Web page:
On Wednesday’s episode of NFL Total Access, a former Steelers defender came to defend the Dallas Cowboys amidst all the “distraction” brought upon this week with star running back Ezekiel Elliott. In a short discussion with former Patriots’ player Willie McGinest, they answered a question about Elliott’s perceived antics - is it a distraction to the team and would it be detrimental to their plans for 2017. Ike Taylor doesn’t really believe it’s going to affect the Cowboys season goals.
To paraphrase his comment: He would say ‘no’ because the Dallas Cowboys are built to handle the distractions. That offensive line makes that team able to withstand a lot.
McGinest was taken back by the statement and said that Elliott is a special kind of running back for the Dallas Cowboys. Taylor agreed but also made mention of Darren McFadden’s 2015 performance and the fact that the Cowboys have Alfred Morris as well. In Taylor’s mind, the Cowboys’ offensive line is the soul of the team. He has a valid point, their success starts on the line.
To be fair, this is all hypothetical as the investigation into the incident that occurred at a Dallas night club on July 16th has been suspended for lack of cooperation by everyone from the victim to any witnesses. Elliott hasn’t been charged with anything by the Dallas Police Department.
A spokesperson from the NFL stated they are still investigating the matter but that’s the protocol. It doesn’t mean that discipline from the league won’t eventually come down but mum's the word. Not excusing any of the allegations but any discipline is not likely to be extensive based on the available information of these instances.
Let’s go back to Taylor’s theory that the Cowboys are built to withstand the distractions because of their offensive line. The only argument available against this theory is that Elliott is one of the very best players on the team. Any potential suspension from the team will be noticeable due to his punishing abilities as a complete package at running back. Notice that Taylor doesn’t say that the Cowboys wouldn’t miss Elliott; he says the Cowboys can “withstand” it.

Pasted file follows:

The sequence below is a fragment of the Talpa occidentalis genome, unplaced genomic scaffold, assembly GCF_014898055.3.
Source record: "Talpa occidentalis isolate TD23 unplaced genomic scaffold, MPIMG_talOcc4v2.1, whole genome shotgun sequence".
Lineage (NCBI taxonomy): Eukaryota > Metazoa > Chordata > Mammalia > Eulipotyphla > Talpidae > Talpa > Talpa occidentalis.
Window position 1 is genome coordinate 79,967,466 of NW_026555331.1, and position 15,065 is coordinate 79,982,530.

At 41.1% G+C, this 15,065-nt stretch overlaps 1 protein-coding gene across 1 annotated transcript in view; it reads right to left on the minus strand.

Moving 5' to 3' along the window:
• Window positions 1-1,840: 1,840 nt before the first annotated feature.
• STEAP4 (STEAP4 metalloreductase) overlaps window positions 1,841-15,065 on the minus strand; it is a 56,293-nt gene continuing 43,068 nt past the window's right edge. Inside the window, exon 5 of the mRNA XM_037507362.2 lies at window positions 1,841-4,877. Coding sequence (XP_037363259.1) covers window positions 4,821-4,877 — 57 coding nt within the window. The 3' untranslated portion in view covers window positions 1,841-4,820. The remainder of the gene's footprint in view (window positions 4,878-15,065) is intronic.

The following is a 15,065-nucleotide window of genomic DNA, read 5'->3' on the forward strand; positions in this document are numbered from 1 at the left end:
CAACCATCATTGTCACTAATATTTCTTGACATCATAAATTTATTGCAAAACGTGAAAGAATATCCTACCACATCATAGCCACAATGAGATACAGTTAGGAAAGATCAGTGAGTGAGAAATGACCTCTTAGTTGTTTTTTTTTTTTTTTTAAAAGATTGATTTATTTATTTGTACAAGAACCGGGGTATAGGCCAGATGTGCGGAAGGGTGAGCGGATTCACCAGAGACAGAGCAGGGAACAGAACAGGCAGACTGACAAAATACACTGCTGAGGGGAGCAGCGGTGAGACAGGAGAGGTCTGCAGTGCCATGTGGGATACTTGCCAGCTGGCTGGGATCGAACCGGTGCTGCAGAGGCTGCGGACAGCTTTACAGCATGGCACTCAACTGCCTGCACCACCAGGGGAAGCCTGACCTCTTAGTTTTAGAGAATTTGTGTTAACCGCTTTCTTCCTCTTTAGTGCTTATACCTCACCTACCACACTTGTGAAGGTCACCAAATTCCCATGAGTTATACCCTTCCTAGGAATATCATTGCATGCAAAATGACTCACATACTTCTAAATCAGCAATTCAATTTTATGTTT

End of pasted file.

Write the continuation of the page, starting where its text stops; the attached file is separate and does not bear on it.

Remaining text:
Both Darren McFadden and Alfred Morris are not the “spring chickens” they once were but they have been effective when called upon. Our very own DannyPhantom made the case for each of them last week:
McFadden: He ran for over 1,000 yards a couple years ago once he was handed the reigns as the team's lead running back, but only started 10 games that season. He’s proven he can be effective in this scheme, despite the offense missing key offensive stars in 2015. McFadden also is effective in the passing game, something he has done his whole career.
Morris: Early on, Morris ran the ball well and looked like a great fit in this offense. His ability to “get skinny” helped him slide right through the lanes and make some nice runs. Morris is a player that does well in a bell-cow role. He gets better as the game goes on as he finds his rhythm. His three straight 1,000 yards seasons weren’t a fluke. He didn’t suffer some game-altering injury that has affected his performance. In fact, he’s the anti-McFadden when it comes to durability. The guy is always available.
Again, there is no doubt that a suspension to Elliott would do some damage. Does that mean it’s going to derail the Cowboys from being in the discussion at the end of the season? Taylor is simply stating their offense may be predicated on a strong rushing attack but it’s hardly the only thing Dallas has going for them.
Remember, Dak Prescott was one of the league’s best passers in play-action. He completed nearly 68% of his passes, had 23 touchdowns in the air, and six on the ground. Dez Bryant was one of the most productive receivers to close out 2016. Cole Beasley led the team in targets, receptions, and receiving yards last year. They also pose other problems with Terrance Williams and Jason Witten on the roster. In essence, Taylor sees a strong nucleus that can win in a multitude of ways even if they start the year with some adversity.
Look, offseason distractions happen in other clubhouses too, they just aren’t always front-page national headlines like they are with the Cowboys. That doesn’t mean that they aren’t poorly timed and downright infuriating most of the time. However, Ike Taylor isn’t wrong when he says this Cowboys’ team is built to withstand distractions. You can’t fault the former Steeler for being aware that Dallas’ identity resides with those three All-Pro stalwarts up front. To be honest, it’s quite refreshing to see someone in the mainstream media not overreact to a story relating to the Dallas Cowboys.